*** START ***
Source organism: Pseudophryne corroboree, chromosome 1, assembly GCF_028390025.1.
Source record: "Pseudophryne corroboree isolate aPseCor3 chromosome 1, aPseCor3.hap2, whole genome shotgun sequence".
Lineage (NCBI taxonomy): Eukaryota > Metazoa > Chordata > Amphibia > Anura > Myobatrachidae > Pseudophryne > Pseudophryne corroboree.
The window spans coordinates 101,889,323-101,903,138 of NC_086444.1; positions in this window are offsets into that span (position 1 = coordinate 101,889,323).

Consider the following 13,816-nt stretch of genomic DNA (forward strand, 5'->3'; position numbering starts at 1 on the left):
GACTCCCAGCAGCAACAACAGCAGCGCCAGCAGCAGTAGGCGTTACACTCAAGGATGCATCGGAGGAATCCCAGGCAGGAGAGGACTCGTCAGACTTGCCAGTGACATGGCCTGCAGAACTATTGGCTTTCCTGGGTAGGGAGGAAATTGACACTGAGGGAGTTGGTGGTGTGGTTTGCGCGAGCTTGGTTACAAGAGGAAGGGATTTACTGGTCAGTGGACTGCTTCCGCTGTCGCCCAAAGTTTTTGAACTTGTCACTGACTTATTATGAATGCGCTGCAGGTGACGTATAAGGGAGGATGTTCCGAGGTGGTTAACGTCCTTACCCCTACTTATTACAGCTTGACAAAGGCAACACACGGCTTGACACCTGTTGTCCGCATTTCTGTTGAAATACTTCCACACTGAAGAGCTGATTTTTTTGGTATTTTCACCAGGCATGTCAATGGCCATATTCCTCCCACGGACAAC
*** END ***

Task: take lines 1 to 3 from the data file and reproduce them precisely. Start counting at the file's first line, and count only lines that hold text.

Source organism: Pseudophryne corroboree, chromosome 1, assembly GCF_028390025.1.
Source record: "Pseudophryne corroboree isolate aPseCor3 chromosome 1, aPseCor3.hap2, whole genome shotgun sequence".
Lineage (NCBI taxonomy): Eukaryota > Metazoa > Chordata > Amphibia > Anura > Myobatrachidae > Pseudophryne > Pseudophryne corroboree.